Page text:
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A message to our members and partners during the COVID-19 pandemic
A message to our members and partners during the COVID-19 pandemic
News 1 avr. 2020

Dear friends,

We are thinking of you. We hope you and your family are safe and in good health. We get to interact with many people in our work, from all backgrounds and places. We are conscious that, for the first time perhaps, every person we know is impacted by the current pandemic. The health risks along, with the uncertainty for the months ahead, are probably as much on your mind as they are on ours right now. Many of us are grounded, rightly asked to stay home, and that makes it hard to respond to those sudden and dramatic changes.

It is certainly hard to stop. At Earthworm, we spend much of our lives on planes, boats and buses; in factories, forests and plantations. Field action is at the heart of what we do. We spend our time listening to local communities, working with farmers and devising plans with factory owners. Boots on the ground, as we say. Well our boots will now be stored for a while. It is an essential response to this pandemic. It is also tough on our spirits.

Our first thought as this crisis hit was that if we cannot be on the ground, we are essentially abandoning the people we are working with; all the individuals engaged in the effort to protect forests, revive soils and create more resilient communities. We worried about the health and livelihoods of the most vulnerable. We also feared losing momentum with the smallholders, activists, local governments and businesses we cannot meet anymore. Those fears are still present. But with each passing day, we are learning.

This week we received news from our colleagues living in villages in Indonesia. Their home is the field. They sent us pictures of farmers they work with. These farmers had beautiful red tomatoes in their hands and smiles on their faces. Uncertainty has always been part of their lives. Harvests have failed, prices have fallen, but they have always found a way to stand up again and keep going, keep planting. We are working with them to improve the resilience of their farms. They are now teaching us about resilience of the spirit.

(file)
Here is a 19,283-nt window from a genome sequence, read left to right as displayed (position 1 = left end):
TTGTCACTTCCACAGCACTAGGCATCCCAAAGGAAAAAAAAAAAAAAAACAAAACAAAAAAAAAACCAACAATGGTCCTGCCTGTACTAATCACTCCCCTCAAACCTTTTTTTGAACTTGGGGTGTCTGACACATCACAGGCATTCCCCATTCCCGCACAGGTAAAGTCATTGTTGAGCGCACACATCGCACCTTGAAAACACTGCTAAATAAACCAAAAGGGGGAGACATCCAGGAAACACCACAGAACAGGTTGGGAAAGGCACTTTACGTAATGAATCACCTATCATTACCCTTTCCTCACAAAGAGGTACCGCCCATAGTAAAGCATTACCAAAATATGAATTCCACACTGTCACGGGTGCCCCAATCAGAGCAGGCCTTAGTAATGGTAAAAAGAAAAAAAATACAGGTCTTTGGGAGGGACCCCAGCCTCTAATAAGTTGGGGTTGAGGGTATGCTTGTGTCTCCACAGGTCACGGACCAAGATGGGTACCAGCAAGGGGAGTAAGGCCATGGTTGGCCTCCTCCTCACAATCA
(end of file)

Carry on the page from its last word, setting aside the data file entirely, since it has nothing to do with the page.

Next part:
Farmers in Indonesia, who we work with to improve resilience, are now teaching us about resilience of the spirit.

We are also learning that action is not everything; that there are two faces in our work and, one could argue, in any work. There are the action plans, the technical elements to help bring social and environmental change, bounded by clear objectives, outcomes and deadlines. But there is also the intangible, without which nothing truly changes nor is sustainable. The relationships we establish with one another; the bonds and trust that grow by working alongside another human being – be it a CEO, an NGO activist or a farmer.

Many of us are often guilty of prioritising actions over relationships. Doing over being. It starts at home when our work takes over our minds and the time with our spouse and children. It is happening with our colleagues when we jump on the next call and the next item on our action list without checking how we are all feeling today. It is also true with our partners when we focus all our attention on solving problems, without acknowledging the immense pressure each and every one of us is often experiencing to do the impossible.

By limiting our field of action, forced quarantine might turn out to be an unsolicited help. We are at home with our families. Technology allows us to still be in contact with our colleagues and partners. Today our field teams share information and ideas with farmers through WhatsApp groups. But most importantly we can slow down together, relieve each other’s anxiety and perhaps gain clarity. Listen more, solve less. This is a big challenge for all of us action-driven people, but a worthy one for our health and the health of this planet.

So we look forward to work alongside you over the next few weeks and months. To move forward the things that still can. To listen to you and to learn with you. There is much to fear as we face the unknown ahead of us. But to finish we will risk using a taboo word in the workplace and say this: perhaps we can replace some of that fear with love. Love for our work, love for our colleagues, love for all the people that struggle with us to change things for the better. And love for nature of course. Another relationship patiently waiting for us.

Take good care of yourselves,

Bastien

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